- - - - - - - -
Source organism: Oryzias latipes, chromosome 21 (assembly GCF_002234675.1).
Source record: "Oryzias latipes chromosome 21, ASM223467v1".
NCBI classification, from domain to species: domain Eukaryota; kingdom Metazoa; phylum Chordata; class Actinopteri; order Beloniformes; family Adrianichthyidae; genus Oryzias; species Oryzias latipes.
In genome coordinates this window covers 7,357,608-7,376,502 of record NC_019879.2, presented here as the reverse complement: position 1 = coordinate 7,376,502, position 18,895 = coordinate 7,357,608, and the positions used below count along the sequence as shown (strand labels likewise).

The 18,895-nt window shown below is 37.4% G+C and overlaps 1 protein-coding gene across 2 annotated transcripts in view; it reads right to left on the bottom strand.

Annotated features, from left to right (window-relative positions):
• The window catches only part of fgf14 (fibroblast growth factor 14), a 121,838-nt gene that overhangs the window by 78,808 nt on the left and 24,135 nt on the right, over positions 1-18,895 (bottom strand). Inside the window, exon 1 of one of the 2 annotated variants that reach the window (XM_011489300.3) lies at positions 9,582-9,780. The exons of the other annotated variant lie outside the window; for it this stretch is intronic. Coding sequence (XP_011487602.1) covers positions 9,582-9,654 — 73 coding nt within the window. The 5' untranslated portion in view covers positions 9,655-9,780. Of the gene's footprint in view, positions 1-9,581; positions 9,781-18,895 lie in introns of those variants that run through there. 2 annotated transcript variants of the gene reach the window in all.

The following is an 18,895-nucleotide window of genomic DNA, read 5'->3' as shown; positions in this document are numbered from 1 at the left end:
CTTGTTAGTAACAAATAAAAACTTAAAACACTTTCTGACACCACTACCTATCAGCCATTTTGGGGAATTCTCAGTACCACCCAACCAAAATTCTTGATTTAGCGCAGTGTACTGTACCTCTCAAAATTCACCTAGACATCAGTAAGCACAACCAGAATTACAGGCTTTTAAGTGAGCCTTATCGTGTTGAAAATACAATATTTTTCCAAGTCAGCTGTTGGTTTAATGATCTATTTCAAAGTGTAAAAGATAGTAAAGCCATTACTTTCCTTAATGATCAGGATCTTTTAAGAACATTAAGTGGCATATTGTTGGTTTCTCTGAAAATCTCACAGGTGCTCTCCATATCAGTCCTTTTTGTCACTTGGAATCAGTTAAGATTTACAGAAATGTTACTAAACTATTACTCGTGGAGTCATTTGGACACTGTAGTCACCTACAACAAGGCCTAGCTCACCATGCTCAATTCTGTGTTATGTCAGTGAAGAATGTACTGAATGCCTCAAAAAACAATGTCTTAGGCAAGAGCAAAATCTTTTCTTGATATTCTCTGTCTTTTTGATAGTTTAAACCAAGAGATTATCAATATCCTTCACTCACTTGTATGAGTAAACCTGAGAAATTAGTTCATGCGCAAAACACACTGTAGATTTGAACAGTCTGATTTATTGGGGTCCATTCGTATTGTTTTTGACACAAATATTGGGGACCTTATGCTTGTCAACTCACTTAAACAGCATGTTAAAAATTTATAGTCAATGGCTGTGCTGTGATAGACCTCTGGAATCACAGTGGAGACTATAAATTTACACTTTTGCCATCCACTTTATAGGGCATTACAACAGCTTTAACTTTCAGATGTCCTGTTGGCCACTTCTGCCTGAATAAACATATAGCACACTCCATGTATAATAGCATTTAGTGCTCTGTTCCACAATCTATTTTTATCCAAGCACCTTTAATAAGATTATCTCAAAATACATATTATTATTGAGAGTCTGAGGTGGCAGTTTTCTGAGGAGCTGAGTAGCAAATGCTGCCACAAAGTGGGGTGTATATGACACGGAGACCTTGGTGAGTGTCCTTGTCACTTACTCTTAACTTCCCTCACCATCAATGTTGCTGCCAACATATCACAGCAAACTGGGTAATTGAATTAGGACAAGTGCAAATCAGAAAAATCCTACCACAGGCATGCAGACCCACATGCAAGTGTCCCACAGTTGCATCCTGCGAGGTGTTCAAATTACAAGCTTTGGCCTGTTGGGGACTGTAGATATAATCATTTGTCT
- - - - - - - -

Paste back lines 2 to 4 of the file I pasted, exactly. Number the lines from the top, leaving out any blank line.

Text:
Source record: "Oryzias latipes chromosome 21, ASM223467v1".
NCBI classification, from domain to species: domain Eukaryota; kingdom Metazoa; phylum Chordata; class Actinopteri; order Beloniformes; family Adrianichthyidae; genus Oryzias; species Oryzias latipes.
In genome coordinates this window covers 7,357,608-7,376,502 of record NC_019879.2, presented here as the reverse complement: position 1 = coordinate 7,376,502, position 18,895 = coordinate 7,357,608, and the positions used below count along the sequence as shown (strand labels likewise).